It’s not solely a lack of opportunity in primary markets which is driving the appreciation of middle-market real estate. Going forward, an array of fundamental leasing trends within secondary and tertiary markets are supporting investors’ yield expectations.
In terms of vacancy rates, 2019 was a great year for multifamily occupancy, with the national vacancy rate for multifamily units falling to its lowest level in nearly two decades. Zooming into the data below, we see that the cities with the highest positive changes in occupancy rate were overwhelmingly in middle-market regions, with the sole exception of Washington D.C.
Meanwhile, vacancy rates for major metros have been generally less compelling. Manhattan residential vacancies have remained largely unchanged at between 1.5-2% through the past two years while the vacancy rate for downtown Los Angeles is as high as 9.2%, according to real estate appraiser Miller Samuel Inc. Rental price trends outside of major metros also point to better long-term appreciation for middle-market properties. According to Zillow, cities like Las Vegas, Charleston, and Phoenix posted upwards of 5% year-over-year rent growth, while many flagship cities like Boston, Los Angeles and Chicago posted growth at or below the national average of 2.9%.
These multifamily rental trends are influenced by the expanding presence of major employers in cost-effective, highly educated middle-market territories. Office leases statistics in many of these secondary and tertiary markets have shown similar strength in recent years, and CBRE’s 2019 survey found that cap rates for Class A office leases in Tier II cities are uniformly at or above 6%.
Tech industry expansion has been a core driver of this growth in office demand. Since 2017, middle-market cities like Austin and Nashville have seen tech jobs increase by 9.6% and 22%, respectively. Meanwhile, office rent growth in those cities has been 8.5% and 12.2%, according to an industry report from CBRE highlighting the top 30 U.S. technology office markets.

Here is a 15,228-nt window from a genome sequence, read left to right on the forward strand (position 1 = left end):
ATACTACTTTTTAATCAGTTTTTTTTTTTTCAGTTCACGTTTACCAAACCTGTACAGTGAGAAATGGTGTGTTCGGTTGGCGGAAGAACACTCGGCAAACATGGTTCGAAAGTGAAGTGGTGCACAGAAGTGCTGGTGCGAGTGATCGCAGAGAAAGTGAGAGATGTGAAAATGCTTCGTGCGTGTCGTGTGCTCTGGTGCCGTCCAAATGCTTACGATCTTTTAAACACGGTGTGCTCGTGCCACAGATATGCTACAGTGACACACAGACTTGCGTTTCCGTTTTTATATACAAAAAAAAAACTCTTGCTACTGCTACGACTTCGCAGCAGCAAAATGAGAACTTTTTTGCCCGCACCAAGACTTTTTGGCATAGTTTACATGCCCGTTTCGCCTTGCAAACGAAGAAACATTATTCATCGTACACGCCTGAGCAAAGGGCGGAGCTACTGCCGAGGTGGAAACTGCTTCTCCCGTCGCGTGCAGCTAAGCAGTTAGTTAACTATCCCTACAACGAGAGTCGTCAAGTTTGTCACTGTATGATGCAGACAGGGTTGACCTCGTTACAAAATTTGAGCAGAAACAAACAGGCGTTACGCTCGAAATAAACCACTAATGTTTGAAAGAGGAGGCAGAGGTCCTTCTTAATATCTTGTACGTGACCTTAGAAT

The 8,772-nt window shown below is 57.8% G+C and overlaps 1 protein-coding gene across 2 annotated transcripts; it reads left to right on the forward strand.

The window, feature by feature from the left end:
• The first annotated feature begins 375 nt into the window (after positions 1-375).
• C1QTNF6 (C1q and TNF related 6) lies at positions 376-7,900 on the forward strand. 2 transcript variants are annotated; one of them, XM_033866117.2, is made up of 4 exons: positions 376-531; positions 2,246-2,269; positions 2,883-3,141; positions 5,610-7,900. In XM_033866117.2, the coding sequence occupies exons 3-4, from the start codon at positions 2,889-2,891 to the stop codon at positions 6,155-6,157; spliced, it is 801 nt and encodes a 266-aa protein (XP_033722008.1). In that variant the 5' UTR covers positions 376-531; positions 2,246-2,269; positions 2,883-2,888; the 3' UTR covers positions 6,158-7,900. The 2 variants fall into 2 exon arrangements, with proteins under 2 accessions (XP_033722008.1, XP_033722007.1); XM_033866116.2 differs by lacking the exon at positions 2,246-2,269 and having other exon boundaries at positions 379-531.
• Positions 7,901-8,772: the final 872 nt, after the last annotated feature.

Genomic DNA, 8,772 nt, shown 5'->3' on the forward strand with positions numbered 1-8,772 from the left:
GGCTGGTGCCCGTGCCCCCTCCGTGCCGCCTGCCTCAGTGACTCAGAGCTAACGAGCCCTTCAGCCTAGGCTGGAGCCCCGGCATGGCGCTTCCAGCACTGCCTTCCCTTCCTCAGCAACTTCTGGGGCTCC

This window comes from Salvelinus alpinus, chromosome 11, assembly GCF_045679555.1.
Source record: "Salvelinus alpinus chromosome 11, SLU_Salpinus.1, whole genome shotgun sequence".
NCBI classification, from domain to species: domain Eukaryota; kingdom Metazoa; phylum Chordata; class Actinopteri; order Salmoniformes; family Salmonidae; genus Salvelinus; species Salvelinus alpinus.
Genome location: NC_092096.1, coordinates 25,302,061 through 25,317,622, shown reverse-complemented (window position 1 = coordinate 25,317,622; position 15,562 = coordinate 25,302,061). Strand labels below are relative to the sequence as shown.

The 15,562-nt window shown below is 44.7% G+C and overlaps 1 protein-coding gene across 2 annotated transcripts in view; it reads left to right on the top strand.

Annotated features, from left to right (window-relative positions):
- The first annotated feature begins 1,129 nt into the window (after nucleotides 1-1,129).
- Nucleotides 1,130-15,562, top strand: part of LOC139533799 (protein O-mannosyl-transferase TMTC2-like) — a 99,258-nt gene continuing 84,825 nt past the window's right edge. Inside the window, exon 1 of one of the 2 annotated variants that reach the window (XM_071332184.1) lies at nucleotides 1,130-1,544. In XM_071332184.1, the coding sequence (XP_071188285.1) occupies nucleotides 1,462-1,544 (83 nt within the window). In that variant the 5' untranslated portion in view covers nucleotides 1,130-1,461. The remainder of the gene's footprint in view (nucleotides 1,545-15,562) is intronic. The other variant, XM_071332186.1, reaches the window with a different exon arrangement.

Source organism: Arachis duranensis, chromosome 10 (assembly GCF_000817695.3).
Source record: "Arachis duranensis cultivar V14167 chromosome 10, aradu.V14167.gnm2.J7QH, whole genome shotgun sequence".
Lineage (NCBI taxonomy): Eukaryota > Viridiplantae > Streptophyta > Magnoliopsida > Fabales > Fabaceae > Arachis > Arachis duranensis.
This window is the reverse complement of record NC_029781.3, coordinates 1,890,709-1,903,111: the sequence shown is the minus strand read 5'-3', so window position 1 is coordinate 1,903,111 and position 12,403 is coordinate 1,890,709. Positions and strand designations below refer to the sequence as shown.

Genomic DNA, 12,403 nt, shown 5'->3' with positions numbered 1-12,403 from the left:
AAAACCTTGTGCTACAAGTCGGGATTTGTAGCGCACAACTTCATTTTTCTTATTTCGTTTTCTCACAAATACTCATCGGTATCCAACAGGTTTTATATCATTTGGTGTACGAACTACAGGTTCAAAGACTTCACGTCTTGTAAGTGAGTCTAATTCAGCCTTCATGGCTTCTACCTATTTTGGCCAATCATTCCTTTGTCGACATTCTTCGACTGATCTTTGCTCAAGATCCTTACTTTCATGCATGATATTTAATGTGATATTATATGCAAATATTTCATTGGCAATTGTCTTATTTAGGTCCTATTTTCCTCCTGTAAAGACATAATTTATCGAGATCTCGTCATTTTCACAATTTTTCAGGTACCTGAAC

In tandem with this significant uptick in business expansion beyond Tier I cities is a multi-year surge in millennials and members of Generation Z migrating away from the major metro areas in favor of the middle-market path. This shift is largely due to the high rental and real estate costs in those urban cores outlined in Zillow’s recent report on U.S. housing affordability. And, since these generations are posting the lowest rate of homeownership of any previous generation as well as the lowest levels of economic attainment, as outlined by the Urban Institute’s study on millennial homeownership, the rental market for these areas stand to benefit as much if not more than the overall real estate market.
Taking the Middle-Market Path
While the market dynamics illustrated above are backed by historical figures, the past offers no guarantee toward future events. Instead, the most compelling argument for secondary and tertiary real estate markets lies in the burgeoning demographic shifts that show the Millennial and Generation Z workforce finding jobs and building families outside of major metros, in favor of smaller metros and conveniently located suburban markets. Ultimately, we expect these demographic changes to galvanize the overall commercial real estate market over the next several years.
This isn’t to say the sun has set on Tier I properties. Rather, investment decisions should always be made on the basis of thorough, case-by-case fundamental analysis set against the backdrop of a wider macroeconomic context.
To that end, iintoo fulfills this need by identifying and vetting premium commercial real estate across a broad distribution of U.S. submarkets. The company’s first offerings of 2020 spanned Las Vegas, the Salt Lake Metro Area, and Queens, NY, and as the year continues to unfold, investors keen on getting into commercial real estate can benefit from broadening their geographical scope and diversifying their portfolio.